Ku Klux Klan

United States Sen. Sherrod Brown is requesting federal funds to help Dayton recover some of the city's costs associated with security for the May 25 Klan rally. In a letter to the U.S. Department of Justice, Brown wrote the city spent more than $650,000 to ensure the safety and security of people and property during, "the potentially volatile event.”

Dayton Mayor Nan Whaley says that while the city did not ask Brown to make the request, she's thankful for the help.

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John Minchillo / AP

My hometown – Dayton, Ohio – deserves credit for a lot of things over the years: powered flight, the cash register, Huffy Bicycles, the pop-top soda can and hundreds of other inventions.

But Dayton and its surrounding communities rarely get the credit they deserve.

Dayton activists have organized a number of events this Saturday for residents planning to stay away from Courthouse Square during a planned rally by an Indiana-based KKK-group.
 

The Dayton Unit NAACP is sponsoring two events in response to the rally. On Saturday, the group is holding what it calls a "family-friendly community celebration of love, peace, unity, and diversity" at McIntosh Park in Dayton. The event runs from 1 to 3 p.m.

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Jim Nolan / WVXU

Kentucky Governor Matt Bevin didn't expect such narrow margins in Tuesday's primary. He managed to win the Republican Party nomination with 52 percent of the vote, to face Attorney General Andy Beshear in November. The victory lays the groundwork for a bitter gubernatorial battle. Beshear has filed several lawsuits against the Bevin Administration. Now the two will spar on the campaign trail.

The city of Dayton has reached an agreement with an Indiana-based Ku Klux Klan-affiliated group set to rally in Courthouse Square later this month.

The deal settles a lawsuit the city brought against the Honorable Sacred Knights over the rally and lays out the rules for the white supremacist group’s gathering.

The terms of the consent decree filed in Montgomery County civil court stipulate that Honorable Sacred Knights members will be permitted to wear masks to the rally.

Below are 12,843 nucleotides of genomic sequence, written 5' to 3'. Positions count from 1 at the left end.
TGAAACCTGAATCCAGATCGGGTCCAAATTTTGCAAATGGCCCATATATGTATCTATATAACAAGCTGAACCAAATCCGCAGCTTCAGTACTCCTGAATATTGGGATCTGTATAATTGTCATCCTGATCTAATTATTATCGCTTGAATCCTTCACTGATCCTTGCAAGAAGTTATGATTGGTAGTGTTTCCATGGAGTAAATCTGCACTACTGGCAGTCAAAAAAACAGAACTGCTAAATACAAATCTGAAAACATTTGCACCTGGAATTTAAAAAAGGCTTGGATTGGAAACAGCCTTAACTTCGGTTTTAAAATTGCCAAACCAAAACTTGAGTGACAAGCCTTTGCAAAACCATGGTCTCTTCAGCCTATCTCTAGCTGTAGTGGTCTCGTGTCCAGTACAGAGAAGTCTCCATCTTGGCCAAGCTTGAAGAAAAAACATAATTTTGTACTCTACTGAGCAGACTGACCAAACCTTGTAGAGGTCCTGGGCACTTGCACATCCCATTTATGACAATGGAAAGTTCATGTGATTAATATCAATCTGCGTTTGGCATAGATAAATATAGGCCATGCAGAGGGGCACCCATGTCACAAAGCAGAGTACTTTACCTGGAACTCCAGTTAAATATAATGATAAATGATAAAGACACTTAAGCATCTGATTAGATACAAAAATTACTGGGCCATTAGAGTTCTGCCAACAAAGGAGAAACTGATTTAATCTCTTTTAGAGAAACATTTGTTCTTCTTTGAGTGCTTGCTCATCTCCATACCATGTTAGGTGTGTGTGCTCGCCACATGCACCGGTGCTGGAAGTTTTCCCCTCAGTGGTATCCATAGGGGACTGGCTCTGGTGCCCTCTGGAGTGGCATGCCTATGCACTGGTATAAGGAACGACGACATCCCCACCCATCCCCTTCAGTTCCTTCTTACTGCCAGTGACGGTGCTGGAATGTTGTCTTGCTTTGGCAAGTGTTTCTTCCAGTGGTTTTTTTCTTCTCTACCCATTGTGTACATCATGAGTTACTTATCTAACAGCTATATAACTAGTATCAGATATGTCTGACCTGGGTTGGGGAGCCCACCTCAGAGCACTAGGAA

Activists have released details of a plan to counterprotest an Indiana-based Ku Klux Klan group’s rally set for Dayton later this month.

At a forum Thursday at Mt. Enon Missionary Baptist Church, members of the Better Dayton Coalition and the Dayton Police Department urged potential demonstrators to maintain their safety and consider staying home. Dayton Public Schools officials are also asking young people to steer clear of downtown Dayton during the May 25 Honorable Sacred Knights rally.

The city of Dayton has filed a lawsuit against an out-of-state group that plans to hold a rally on Dayton’s Courthouse Square in May. City officials say the Honorable Sacred Knights is a paramilitary group and the rally they are planning is in violation of Ohio’s constitution.

Last month, Montgomery County, which oversees Courthouse Square, granted the Indiana group believed to be affiliated with the KKK permission to rally on May 25th.

A Dayton coalition planning a counterprotest at an upcoming Ku Klux Klan-affiliated rally, scheduled for late May in Courthouse Square, gathered Saturday at a townhall meeting to outline their plans.

The A Better Dayton Coalition includes members of Black Lives Matter Miami Valley, and six other grassroots and faith-based community organizations, including the Southern Christian Leadership Conference and the New Black Panther Party. 

The city of Dayton is asking a group associated with the Ku Klux Klan to reconsider its request for a permit to rally in the city.

The out-of-state group, called the Honorable Sacred Knights of Indiana, is planning to hold a rally on Courthouse Square on Saturday May 25.

The group’s Facebook page describes the organization as a nonprofit christian group.

Honorable Sacred Knights originally submitted its permit request using fake names, Montgomery County officials say.